| 12:48 am on Mar 20, 2008 (gmt 0)|
You're going to be very unhappy if you block that user-agent string, since it represents Internet Explorer on Windows XP, with the .NET 1.1 and 2.0 runtimes installed -- A very common profile.
You'll need to look for some additional criteria to block these guestbook postings, or you risk losing a fairly big number of legitimate visitors.
Some additional criteria to investigate: Remote IP address, IP address range, or ranges.
GeoIP lookup country/countries
HTTP_Referer (if non-blank)
As for the code, try searching this forum for recent posts on the same or similar subjects. We'll be happy to help you get your own code working, but unfortunately, we don't have enough contributors to support a "free coding service" in this forum.
| 1:03 am on Mar 20, 2008 (gmt 0)|
I don't get many visitors anyway and i just want these lowlife to know that they arn't welcome on my site
| 2:10 am on Mar 21, 2008 (gmt 0)|
i have ended up password protecting my home folder and making up a 401 message
| 6:15 am on Mar 21, 2008 (gmt 0)|
Does anyone know why some of these brainless morons who own these search robots keep on trying to access a site even tho they are permanantly banned ?I would have thought that they would eventually notice that they are banned and take that url out of the bot program.I have a moron from cuil.com keep on trying.I even sent the guy an email telling him that he was banned.Some people are too brainless i guess
| 4:43 pm on Mar 21, 2008 (gmt 0)|
You're thinking too much in terms of "people" -- You are dealing with automated programs, and should code accordingly.
Make sure your robots.txt is correctly-coded to Disallow Cuill's Twiceler robot, and make sure that robots.txt is accessible to all robots, good or bad, and without a password or any other restrictions. If, despite robots.txt exclusion, you get a request from a Disallowed robot, make sure you return a 403-Forbidden response.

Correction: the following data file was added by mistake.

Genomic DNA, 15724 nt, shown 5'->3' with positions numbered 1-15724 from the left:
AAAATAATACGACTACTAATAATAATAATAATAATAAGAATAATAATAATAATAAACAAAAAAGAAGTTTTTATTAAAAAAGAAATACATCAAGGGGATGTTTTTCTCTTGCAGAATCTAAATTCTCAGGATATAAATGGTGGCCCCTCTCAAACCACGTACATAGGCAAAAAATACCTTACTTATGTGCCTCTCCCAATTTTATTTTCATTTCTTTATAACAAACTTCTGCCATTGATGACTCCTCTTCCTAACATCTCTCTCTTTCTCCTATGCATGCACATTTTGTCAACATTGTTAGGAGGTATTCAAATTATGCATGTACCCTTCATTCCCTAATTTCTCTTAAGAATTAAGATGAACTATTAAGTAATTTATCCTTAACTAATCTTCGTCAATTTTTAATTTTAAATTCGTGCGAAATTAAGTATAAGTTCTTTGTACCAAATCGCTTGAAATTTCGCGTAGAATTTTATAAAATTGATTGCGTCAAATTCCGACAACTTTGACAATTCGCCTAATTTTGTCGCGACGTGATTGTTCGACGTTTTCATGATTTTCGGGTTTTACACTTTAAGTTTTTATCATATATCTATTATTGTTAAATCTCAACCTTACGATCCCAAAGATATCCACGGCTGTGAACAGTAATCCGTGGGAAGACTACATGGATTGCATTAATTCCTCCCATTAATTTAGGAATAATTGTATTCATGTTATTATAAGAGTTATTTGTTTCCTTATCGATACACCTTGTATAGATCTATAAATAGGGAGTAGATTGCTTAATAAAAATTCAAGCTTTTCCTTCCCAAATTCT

Further, if you use a custom 403 error page, make sure that that page is accessible to all requestors, good or bad, to avoid putting your server into an 'infinite' loop.
Also, a comment on the previous part of this thread: When you block a "bad guy" do not give him any information whatsoever, other than the 403-Forbidden response. If you tell him why or how he's blocked, he may fix his script to get around your block. If you taunt him, he may subject your site to a DOS attack. Information is power; Do not empower your enemies.
"Revenge is a dish best served up cold."
| 12:27 am on Mar 22, 2008 (gmt 0)|
but people run these automated programs and they should be keeping an eye on what they do.But as i said before i don't get many visitors to my web page and i prefer to tell the ones that do want to have a look the login details.
| 5:29 am on Mar 22, 2008 (gmt 0)|
> but people run these automated programs and they should be keeping an eye on what they do.
Doubtful: They play the numbers game, and far more sites are totally unprotected than protected. They simply don't care if a thousand pages out of 12 trillion forbids their access. (12 trillion pages indexed by Google as containing the word "the" as of today.)
| 8:11 pm on Mar 22, 2008 (gmt 0)|
"far more sites are totally unprotected than protected" you are right there.There is some info about local dog owners on one of the local government sites that google has found.Now if i rang that government agency and asked for that info i would get a stern no.
"They simply don't care if a thousand pages out of 12 trillion forbids their access." Well that is obvious.!
| 11:23 pm on Mar 22, 2008 (gmt 0)|
These search robots could almost be called a virus
| 3:06 am on Mar 24, 2008 (gmt 0)|
|These search robots could almost be called a virus |
they are generally better known as botnets ;)
| 7:42 am on Mar 24, 2008 (gmt 0)|
some of them behave like a virus.!
| 9:55 am on Mar 24, 2008 (gmt 0)|
owner of twicler is the latest brainless MORON who is TRYING to access my site.no one else is